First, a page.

Contacted by the press and researchers from across the globe, the CEO of the vacuum company says that he is very satisfied with the results, which have attracted great publicity and strong sales. Yet he wouldn’t know how to precisely describe what’s taking place. Is it an emerging consciousness or a simple illusion, like those clever monkeys who can learn a few tricks? In truth, no one really knows. None of his employees has an overall view of the code.
What is reacting is not the brain of an individual cat, but a collective brain consisting of all of the cats, vacuums and humans connected by the network. What it gives expression to is a strange collective brain, a hybrid brain shared by vacuums, cats, and their owners. This brain is located in a data center somewhere in China. The cat is just an interface. It is, in the most literal sense, simply “spoken” by the networked brain.
A new wave of negative reviews causes concern. Some owners are disappointed by the behavior of their cats. They’re no longer animals, they say, but mere robots. They miss their companions of old, whose reactions were more authentically feline. Some throw their hats in the trash so they can lead their life of a cat, as they did before. But cats deprived of their hats are too disoriented. They panic, because without assistance they can no longer understand what is happening around them: they stop using their litters, do their business anywhere, ransack apartments, fight with their owner, or attack the pet vacuum. Having forgotten their instincts, some are run over by cars, others fall from windows or stop eating. Owners are racked by guilt for killing their pets by depriving them of network access.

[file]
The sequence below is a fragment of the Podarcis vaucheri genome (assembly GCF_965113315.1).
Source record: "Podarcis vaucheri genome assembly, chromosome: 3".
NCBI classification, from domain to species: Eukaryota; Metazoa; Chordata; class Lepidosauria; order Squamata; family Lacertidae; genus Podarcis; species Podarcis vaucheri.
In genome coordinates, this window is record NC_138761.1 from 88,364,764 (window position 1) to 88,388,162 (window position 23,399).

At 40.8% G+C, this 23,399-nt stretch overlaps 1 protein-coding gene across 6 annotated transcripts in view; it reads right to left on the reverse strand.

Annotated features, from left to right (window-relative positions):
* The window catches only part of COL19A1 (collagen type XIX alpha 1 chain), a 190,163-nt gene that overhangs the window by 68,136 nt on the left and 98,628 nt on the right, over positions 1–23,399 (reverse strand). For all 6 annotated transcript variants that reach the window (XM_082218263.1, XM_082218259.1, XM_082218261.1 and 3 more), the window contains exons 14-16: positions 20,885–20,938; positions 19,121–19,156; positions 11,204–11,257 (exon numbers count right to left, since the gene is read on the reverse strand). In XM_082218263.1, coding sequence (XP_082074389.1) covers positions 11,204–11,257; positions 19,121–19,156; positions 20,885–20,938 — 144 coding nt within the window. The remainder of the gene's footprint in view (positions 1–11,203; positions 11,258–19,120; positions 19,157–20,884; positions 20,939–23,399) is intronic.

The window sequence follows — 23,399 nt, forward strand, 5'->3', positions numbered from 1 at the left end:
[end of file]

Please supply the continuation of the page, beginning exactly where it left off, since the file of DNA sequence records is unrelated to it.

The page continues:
The manufacturer distributes an official statement enjoining its clients not to disconnect their cats, for their own good. The release ends with a striking assertion:
Our species are drawing closer. We are intermediaries for one another: kittens serve as our interface with vacuums. We live in the same world, or rather in the same brain, and we must accept that. Robot vacuums and cats are connected to the same network as us. We all have the same externalized global brain. Cats have this same brain as well. Their neurons are connected to the Internet. They think like us, like vacuums.
Cat-vacuums are a species created by the joint evolution between humans, animals, machines and the network. This evolution of cats toward a networked creature is no less “natural” than the one that led wild cats to be domesticated."
The statement does not go unnoticed. The magazine The Laboratory Planet runs the headline “Humans Surpassed by Cat-Vacuums,” and an article by Peter Sloterdijk, « The Aspiration of the Domestic-Cat-Being » sparks a global controversy.